The cedar waxwing is a robin sized songbird that is found in the northern United States and southern Canada. Birds that breed in the northern US are typically year round residents while birds that breed in Canada often migrate south to the US, Mexico and Central America for the winter. Waxwings get their name from the red waxy substance that forms on the tips of some birds wings. Their are two species of waxwings in North America the cedar waxwing and the more northerly bohemian waxwing.
Cedar waxwings eat mostly fruit. They typically eat the entire fruit discarding the seeds through their mute. Cedar waxwings get their name because they also eat the cones and berries of eastern red cedar, especially during the winter months when other fruits are not available. Sometimes they have been found intoxicated by eating fruit that has sat too long and started to ferment. During the summer they will also supplement their diet with insects that they catch on the wing or glean from trees. The bird in the photo above is a first year bird while the one in the top photo is a mature adult.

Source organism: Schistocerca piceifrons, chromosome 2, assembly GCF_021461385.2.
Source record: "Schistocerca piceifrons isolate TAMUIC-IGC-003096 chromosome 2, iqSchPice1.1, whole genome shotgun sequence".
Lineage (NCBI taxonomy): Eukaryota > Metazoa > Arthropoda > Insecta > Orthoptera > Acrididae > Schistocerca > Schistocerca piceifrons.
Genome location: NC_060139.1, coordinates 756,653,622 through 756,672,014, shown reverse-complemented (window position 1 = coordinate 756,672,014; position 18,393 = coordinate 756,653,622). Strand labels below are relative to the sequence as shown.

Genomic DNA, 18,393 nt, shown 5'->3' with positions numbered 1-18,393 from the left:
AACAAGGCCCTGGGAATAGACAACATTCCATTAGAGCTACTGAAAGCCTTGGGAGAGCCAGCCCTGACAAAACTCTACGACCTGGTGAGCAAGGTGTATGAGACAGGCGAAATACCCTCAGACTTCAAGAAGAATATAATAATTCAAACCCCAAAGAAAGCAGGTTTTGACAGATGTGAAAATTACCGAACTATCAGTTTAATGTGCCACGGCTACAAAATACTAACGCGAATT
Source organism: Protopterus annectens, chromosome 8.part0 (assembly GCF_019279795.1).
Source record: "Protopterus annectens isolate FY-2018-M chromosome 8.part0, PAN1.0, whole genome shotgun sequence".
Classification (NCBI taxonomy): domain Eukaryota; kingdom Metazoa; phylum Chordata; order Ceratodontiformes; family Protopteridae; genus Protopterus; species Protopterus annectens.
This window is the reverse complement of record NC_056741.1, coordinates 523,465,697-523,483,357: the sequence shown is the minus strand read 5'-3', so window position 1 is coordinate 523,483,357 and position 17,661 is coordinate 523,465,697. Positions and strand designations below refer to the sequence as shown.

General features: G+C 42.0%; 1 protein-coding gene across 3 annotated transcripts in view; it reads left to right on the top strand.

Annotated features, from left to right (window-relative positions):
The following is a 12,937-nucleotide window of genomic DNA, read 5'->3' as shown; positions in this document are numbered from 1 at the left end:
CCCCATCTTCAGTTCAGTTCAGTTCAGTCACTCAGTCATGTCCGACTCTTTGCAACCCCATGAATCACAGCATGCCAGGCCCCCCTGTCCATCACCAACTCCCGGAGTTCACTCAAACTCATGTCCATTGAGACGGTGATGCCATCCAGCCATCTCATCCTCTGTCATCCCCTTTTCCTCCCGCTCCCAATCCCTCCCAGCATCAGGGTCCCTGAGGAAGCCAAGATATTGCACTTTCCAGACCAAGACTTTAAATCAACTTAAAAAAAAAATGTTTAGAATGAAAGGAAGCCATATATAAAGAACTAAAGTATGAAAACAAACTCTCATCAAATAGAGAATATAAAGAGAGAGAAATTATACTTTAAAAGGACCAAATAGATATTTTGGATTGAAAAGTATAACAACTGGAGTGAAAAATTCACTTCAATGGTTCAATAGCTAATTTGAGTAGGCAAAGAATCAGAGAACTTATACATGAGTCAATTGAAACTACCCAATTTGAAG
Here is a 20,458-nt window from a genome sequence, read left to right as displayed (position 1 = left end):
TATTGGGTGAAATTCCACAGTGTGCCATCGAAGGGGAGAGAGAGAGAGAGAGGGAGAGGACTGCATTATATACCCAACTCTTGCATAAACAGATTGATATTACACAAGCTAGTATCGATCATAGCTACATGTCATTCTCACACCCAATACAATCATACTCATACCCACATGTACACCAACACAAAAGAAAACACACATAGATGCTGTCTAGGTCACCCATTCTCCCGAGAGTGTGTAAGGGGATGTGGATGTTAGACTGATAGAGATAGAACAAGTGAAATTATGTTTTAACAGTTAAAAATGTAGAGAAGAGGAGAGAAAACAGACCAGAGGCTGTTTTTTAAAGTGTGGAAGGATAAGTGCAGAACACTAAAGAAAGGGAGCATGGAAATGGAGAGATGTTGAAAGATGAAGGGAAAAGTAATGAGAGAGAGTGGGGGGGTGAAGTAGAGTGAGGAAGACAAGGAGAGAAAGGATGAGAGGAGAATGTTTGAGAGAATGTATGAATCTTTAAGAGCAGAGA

The black-throated green warbler is a small passerine that breeds in the eastern half of North America. The breeding range includes the south eastern two thirds of Canada, the northern Great Lakes States, and the eastern United States from Maine down to Virginia and the Carolinas. Across Canada they breed in coniferous boreal forests. In the northern United States they typically breed in mixed coniferous\deciduous and in the southern portions of their range they breed in cypress swamps. This photo was taken in southern Minnesota in May during the Spring migration.
Like most warbler species teh black-throated green warbler mainly eats insects. Usually it gleans its prey from branches and leaves. It will also sometimes catch insects in flight and occasionally eat berries Since there are not insects in Canada and the northern United States during the winter these warblers migrate to southern Florida, Mexico, Central and northern Southern America. This photo was taken in southern Florida in October.